British conceptual artist Gillian Wearing won the Turner Prize in 1997 while still in her mid 30. This comprehensive, copiously illustrated exhibition catalog documents the first major retrospective of her video and photography based works. One of the Young British Artists, Wearing is represented in important collections ranging from the Tate Modern to the Guggenheim and the Hammer Museum.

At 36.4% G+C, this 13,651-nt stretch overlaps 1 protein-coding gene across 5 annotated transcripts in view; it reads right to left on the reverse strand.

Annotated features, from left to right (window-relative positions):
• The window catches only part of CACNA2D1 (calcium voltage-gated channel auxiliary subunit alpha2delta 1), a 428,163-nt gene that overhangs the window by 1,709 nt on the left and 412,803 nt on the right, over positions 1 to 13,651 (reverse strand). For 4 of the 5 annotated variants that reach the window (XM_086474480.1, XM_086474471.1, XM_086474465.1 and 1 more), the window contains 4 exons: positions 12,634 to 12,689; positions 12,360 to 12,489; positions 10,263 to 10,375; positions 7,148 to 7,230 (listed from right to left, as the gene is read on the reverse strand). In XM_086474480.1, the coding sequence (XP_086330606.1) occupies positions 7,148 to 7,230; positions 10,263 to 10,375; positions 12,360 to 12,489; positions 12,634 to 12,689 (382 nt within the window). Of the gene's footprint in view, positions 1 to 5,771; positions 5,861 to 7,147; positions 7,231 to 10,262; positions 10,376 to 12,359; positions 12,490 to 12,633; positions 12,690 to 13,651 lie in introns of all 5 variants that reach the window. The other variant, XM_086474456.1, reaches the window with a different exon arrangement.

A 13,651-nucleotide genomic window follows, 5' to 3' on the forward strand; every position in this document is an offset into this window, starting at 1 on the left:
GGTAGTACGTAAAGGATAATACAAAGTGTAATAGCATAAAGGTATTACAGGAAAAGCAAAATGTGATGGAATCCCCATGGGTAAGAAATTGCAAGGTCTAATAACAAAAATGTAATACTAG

The key to unlocking the work of Gillian Wearing is found not in art history but in reality television, writes Ben Luke in the London Evening Standard. Not so much the tabloid fodder of the 21st century but the tough stuff from the Sixties and Seventies.Always at the grittier end of the Young British Artists spectrum, she is in essence a documentary film maker and photographer, her work weaving around the line that documentary treads between fact and fiction. Wearing is known for delving into questions of identity of herself and others and for getting members of the public to reveal their innermost secrets, often at uncomfortable levels of intimacy and emotional charge. She often masks her subjects or herself, a strategy that, paradoxically, seems to reveal more than it hides. The retrospective goes back to Wearing s first important work, the 1992 93 Signs that Say What You Want Them to Say and Not Signs that Say What Someone Else Wants You to Say, in which she asked people on the street to write a personal sign and then hold it up for a photo. During the 1990, she used dramatized scenes to explore edgy relationship issues between parents and children. In her 2010 video Bully a young adult orchestrates actors to re create a bullying incident in which he was the victim. With over 100 illustrations and insightful essays, this catalog presents Wearing as an important mid career artist who finds new ways to explore human emotions in the age of social media.